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Challenges? More like advantages, Toronto says

@KeeganMatheson
July 4, 2020

TORONTO -- With players finally expected to arrive in Toronto on Sunday and Summer Camp workouts scheduled to begin on Monday, the Blue Jays are framing their challenges as advantages. The 2020 season was supposed to represent a major step forward from the club's 67-win 2019, perhaps pushing them into

TORONTO -- With players finally expected to arrive in Toronto on Sunday and Summer Camp workouts scheduled to begin on Monday, the Blue Jays are framing their challenges as advantages.

The 2020 season was supposed to represent a major step forward from the club's 67-win 2019, perhaps pushing them into the neighborhood of .500 before they hope to emerge as a true playoff threat in '21. But pandemic-induced realities may also open some doors. Over 60 games, good bounces are worth more than ever, and hot streaks can change a season.

With a veteran rotation and young roster, the Blue Jays think they can make some noise ahead of schedule.

“Our objective chances have improved,” Blue Jays general manager Ross Atkins said. “If you spoke to our coaches and players, they’ve always been thinking about winning and about this being a very competitive group. The fact that it is a shorter season, we’re talking about how to maximize that.”

Blue Jays set for Summer Camp at home

This all starts with a base belief in the roster, of course, but more specifically a belief that the modified quarantine and Summer Camp in the city can help the club ramp up more effectively than others. Players won’t be leaving the footprint of Rogers Centre all camp, which includes the hotel, but Atkins said they’re behind this idea and, often, have expressed belief that it could create an edge.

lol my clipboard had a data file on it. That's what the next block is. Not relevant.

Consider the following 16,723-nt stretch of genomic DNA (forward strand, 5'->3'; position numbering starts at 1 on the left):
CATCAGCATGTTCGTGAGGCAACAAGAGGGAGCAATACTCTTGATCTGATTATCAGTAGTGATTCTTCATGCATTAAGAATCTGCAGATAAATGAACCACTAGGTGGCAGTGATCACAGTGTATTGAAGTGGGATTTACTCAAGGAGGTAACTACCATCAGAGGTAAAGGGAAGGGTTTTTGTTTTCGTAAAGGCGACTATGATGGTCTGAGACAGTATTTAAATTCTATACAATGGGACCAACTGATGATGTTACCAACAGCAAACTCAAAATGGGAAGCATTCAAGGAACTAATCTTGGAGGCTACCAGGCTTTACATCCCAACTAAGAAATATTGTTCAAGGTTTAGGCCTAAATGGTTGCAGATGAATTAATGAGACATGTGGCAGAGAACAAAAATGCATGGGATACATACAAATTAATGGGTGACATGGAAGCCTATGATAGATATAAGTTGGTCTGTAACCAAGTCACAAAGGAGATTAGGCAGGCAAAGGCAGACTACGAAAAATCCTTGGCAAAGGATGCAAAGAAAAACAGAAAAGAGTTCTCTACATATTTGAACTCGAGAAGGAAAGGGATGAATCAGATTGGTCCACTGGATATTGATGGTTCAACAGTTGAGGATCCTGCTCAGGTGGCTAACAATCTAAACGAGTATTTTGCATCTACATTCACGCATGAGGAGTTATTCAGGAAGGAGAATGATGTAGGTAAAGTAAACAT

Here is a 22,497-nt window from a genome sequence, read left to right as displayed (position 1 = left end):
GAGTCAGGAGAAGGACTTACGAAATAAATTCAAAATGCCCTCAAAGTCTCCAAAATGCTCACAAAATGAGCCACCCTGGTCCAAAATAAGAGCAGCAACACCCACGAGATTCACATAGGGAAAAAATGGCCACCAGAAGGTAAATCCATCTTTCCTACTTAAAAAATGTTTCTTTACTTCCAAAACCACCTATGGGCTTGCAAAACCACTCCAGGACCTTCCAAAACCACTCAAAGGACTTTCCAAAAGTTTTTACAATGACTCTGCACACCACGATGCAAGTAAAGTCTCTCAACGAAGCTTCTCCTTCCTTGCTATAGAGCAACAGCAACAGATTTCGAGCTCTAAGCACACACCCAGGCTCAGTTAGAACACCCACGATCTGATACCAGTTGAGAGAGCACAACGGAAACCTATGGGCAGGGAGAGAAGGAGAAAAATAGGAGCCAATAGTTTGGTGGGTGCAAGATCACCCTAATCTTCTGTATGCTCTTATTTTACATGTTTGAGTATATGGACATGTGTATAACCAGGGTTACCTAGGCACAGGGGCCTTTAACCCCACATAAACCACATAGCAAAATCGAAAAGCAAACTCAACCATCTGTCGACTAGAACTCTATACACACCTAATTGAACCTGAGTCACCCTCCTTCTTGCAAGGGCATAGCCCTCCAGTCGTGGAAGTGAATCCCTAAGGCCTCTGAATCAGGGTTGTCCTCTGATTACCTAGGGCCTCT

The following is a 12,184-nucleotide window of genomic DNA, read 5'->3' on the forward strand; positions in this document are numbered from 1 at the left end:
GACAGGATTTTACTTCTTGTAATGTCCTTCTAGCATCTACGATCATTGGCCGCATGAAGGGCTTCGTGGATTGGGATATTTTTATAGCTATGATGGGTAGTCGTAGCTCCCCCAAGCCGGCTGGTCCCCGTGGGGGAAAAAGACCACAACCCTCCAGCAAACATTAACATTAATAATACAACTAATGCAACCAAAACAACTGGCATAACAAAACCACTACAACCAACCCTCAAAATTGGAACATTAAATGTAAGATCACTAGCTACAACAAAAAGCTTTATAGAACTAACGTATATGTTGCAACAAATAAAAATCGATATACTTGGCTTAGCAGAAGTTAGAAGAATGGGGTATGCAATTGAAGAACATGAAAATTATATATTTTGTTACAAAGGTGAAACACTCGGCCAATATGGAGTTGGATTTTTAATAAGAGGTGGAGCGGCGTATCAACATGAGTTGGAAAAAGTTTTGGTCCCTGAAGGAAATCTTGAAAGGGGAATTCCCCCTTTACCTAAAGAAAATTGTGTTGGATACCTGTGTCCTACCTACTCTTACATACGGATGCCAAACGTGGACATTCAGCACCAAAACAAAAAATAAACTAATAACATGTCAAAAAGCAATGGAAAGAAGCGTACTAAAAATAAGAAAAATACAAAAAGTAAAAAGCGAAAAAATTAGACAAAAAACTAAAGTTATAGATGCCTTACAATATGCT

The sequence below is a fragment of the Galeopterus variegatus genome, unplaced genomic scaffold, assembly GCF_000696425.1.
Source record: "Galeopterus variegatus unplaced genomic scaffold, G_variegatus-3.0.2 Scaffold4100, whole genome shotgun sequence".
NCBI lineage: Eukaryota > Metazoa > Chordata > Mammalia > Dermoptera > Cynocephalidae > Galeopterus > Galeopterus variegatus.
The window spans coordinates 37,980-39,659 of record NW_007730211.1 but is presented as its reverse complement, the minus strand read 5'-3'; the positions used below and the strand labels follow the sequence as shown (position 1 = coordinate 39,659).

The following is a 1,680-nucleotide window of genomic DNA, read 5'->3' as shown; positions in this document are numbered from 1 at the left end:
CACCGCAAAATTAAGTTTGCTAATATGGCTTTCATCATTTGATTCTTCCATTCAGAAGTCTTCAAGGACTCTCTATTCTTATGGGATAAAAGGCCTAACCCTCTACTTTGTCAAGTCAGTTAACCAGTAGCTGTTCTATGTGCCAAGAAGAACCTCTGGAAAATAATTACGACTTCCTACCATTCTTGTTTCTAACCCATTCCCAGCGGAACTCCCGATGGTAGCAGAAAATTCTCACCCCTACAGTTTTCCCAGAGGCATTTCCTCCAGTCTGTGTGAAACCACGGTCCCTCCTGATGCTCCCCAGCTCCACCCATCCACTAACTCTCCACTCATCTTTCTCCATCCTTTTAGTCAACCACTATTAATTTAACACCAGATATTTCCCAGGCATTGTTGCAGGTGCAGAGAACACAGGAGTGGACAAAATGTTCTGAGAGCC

“One of the things that has come up most often as we’ve talked about those added restrictions is the competitive advantage for us,” Atkins said. “All great things require significant sacrifice.”

Workouts have already begun in Dunedin, Fla., where the Blue Jays gathered in a controlled environment to begin the health screening process. Once that charter plane reaches Toronto and formal workouts begin on Monday, even those could have a unique look.

The word of the day? Waves.

To best utilize their one field, five mounds and handful of batting cages in the building -- and to maintain physical distancing -- the Blue Jays will train in waves. This goes for both players and coaches, as the club does not want staff members on the field for full days, overlapping between several waves of players. This will require some creativity and adjustments as they go, but for a club that preaches “collaboration” as much as any in the game, there’s no time like the present.

Blue Jays Summer Camp: All you need to know

This is where Charlie Montoyo comes in. The manager, entering his second year, and his player development background is valuable when working with the young core, but his experience managing the ever-changing dynamics of Minor League clubs earlier in his career could suit him well here. The regular season may come down to best-on-best more often than we’re used to, with less opportunity for scheduled rest days. But this ramp-up period is where Atkins expects Montoyo to shine.

“This is, in my opinion, his wheelhouse,” Atkins said. “He loves to think about the entire roster, think about keeping guys involved and engaged and playing on a regular basis, as you saw last year. There was creativity to the playing time and the usage.”

The next hurdle the Blue Jays will need to clear comes with the regular season. The Canadian government has yet to approve the club playing out of Toronto, given the added complications of road teams flying in and out of the city for a series, but club president Mark Shapiro said on Friday that they are hoping for clarity on that front in the next 7-10 days.

Keegan Matheson is a reporter/editor for MLB.com based in Toronto. Follow him on Twitter @KeeganMatheson.